Forestry Commission logo

Biosecurity - guidance for arborists

People working in arboriculture are a high-risk group for the spread of pests and disease.

However, they can also spot outbreaks early. Taking action at the right time can be critical to managing an outbreak.

We have worked closely with the Arboricultural Association and the London Tree Officers' Association (LTOA) to develop this guidance.

Think kit

Clean soil and debris from boots, clothing, ropes, saws and other equipment before leaving any site. Regularly wash and dry ropes.

Clean and disinfect chainsaws and other cutting tools as part of routine maintenance.

Ensure machinery is cleaned regularly, and positioned so as not to spread material around the site.

Think trees

Develop relationships with nurseries you can trust to help you source plants responsibly.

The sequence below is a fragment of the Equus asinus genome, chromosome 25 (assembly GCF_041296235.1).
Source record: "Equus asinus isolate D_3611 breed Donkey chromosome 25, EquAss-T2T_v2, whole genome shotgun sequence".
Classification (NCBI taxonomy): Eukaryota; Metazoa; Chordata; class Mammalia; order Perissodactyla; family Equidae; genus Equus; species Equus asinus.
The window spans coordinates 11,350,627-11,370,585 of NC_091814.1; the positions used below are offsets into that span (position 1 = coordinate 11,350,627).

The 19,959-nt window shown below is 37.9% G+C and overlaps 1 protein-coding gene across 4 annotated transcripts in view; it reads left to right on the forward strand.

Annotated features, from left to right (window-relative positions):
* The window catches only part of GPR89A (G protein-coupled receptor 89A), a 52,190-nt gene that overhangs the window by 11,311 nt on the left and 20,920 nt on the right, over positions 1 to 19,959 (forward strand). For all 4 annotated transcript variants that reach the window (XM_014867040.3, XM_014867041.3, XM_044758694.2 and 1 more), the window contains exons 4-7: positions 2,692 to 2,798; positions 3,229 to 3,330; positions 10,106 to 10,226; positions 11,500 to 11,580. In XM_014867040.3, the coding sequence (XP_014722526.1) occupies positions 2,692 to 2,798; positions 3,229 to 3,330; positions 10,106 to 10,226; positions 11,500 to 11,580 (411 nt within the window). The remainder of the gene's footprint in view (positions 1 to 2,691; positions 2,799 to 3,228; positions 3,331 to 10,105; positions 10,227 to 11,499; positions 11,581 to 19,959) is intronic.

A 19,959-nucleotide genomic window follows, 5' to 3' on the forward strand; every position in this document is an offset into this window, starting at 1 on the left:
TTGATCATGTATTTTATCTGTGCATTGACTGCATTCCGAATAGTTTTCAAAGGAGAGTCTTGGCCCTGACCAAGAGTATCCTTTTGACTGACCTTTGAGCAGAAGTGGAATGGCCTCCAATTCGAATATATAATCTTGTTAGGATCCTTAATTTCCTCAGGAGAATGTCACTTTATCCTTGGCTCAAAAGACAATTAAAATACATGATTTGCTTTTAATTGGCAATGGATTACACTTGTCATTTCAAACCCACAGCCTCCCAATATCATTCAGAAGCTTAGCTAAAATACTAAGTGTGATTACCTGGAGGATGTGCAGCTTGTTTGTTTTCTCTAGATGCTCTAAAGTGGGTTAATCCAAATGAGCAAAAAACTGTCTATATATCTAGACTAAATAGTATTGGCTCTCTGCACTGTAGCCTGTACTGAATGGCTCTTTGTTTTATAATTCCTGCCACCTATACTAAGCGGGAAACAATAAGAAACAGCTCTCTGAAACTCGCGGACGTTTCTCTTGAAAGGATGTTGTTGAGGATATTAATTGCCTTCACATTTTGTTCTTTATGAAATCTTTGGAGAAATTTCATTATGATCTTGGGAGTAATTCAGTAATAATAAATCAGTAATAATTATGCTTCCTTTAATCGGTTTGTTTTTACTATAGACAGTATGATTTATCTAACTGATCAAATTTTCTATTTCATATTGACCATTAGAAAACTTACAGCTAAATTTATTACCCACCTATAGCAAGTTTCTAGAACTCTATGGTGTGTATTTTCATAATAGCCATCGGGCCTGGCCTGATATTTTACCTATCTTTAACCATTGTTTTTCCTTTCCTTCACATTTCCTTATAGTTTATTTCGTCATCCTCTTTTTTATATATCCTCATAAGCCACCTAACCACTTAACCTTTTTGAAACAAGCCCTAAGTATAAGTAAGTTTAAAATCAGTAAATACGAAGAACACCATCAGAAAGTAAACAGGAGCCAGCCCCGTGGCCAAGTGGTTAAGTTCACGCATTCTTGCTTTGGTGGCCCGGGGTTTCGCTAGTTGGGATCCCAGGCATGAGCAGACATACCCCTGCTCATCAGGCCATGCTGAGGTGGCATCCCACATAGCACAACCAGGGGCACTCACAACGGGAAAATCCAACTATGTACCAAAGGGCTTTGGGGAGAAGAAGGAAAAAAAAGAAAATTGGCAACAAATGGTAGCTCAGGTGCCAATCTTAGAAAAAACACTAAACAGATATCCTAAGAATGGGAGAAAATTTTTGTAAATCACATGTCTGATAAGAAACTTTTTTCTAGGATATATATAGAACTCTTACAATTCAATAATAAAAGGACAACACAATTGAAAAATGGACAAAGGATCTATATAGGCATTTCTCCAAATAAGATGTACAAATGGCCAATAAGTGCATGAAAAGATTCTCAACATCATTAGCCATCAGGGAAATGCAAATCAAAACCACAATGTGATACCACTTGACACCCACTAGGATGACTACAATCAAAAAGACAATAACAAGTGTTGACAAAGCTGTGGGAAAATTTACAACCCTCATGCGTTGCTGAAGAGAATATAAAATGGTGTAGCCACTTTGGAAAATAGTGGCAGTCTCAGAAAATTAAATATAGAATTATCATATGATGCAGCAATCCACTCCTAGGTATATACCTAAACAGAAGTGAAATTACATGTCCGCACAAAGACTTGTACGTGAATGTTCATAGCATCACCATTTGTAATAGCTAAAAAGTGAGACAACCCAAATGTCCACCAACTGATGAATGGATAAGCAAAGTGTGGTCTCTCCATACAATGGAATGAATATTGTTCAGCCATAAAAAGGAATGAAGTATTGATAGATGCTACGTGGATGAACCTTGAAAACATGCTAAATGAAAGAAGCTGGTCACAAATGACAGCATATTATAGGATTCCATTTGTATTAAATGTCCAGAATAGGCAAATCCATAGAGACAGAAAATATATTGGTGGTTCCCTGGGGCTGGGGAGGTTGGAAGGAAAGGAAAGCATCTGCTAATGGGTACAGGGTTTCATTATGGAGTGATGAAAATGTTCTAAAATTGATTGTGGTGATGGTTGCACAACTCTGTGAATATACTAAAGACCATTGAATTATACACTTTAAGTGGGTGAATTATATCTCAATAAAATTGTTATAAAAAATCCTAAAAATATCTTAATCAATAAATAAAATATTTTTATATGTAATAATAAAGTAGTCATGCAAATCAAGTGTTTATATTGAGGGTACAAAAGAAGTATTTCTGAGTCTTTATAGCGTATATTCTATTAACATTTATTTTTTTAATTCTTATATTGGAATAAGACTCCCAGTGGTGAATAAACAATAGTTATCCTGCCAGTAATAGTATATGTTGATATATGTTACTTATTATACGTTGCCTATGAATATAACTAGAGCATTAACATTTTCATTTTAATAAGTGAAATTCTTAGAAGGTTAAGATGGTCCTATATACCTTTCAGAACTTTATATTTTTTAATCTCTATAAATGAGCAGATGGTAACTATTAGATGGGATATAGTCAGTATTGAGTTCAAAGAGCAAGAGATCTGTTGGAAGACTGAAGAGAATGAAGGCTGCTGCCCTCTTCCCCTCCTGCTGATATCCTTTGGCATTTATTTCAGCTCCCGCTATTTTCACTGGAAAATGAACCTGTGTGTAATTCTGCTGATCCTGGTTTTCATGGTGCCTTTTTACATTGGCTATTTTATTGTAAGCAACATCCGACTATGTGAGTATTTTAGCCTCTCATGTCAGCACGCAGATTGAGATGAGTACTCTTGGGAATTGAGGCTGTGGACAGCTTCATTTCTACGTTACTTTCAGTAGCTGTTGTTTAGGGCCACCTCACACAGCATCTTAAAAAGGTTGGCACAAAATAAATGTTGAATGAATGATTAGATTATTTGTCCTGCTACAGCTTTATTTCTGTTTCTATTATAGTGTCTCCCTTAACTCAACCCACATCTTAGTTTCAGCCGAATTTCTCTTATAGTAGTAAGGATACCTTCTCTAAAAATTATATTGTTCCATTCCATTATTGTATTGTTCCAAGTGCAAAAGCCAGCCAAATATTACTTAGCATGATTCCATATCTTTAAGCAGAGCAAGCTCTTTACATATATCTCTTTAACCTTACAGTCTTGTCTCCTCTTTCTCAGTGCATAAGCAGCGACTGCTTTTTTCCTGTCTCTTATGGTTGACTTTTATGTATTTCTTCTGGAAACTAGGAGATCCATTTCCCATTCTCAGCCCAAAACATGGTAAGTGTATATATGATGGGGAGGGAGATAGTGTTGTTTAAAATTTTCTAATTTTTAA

Keep records of purchases and supplies, and monitor plants for signs of ill health.

Report suspect symptoms to us using Tree Alert.

Think transport

Remove any build-up of soil and debris on vehicles, including cabs and footwells, before leaving any site.

Use proper off-site wash-down and disinfection facilities regularly. Make a clean start each day.

For higher risk situations good biosecurity is always important, but there are cases where you might need to be more rigorous, such as when:

  • there’s a disease or pest present; or
  • there’s an existing Statutory Plant Health Notice in place.

In these cases, follow any specialist guidance provided for that pest or disease.

If you must remove the infected material for safety reasons:

  • keep it separate from other arisings; and
  • do not use it for mulch or firewood.

Dispose of infected material by deep burial, or incineration, either on site or at a licensed handling facility.

Last updated: 12th December 2017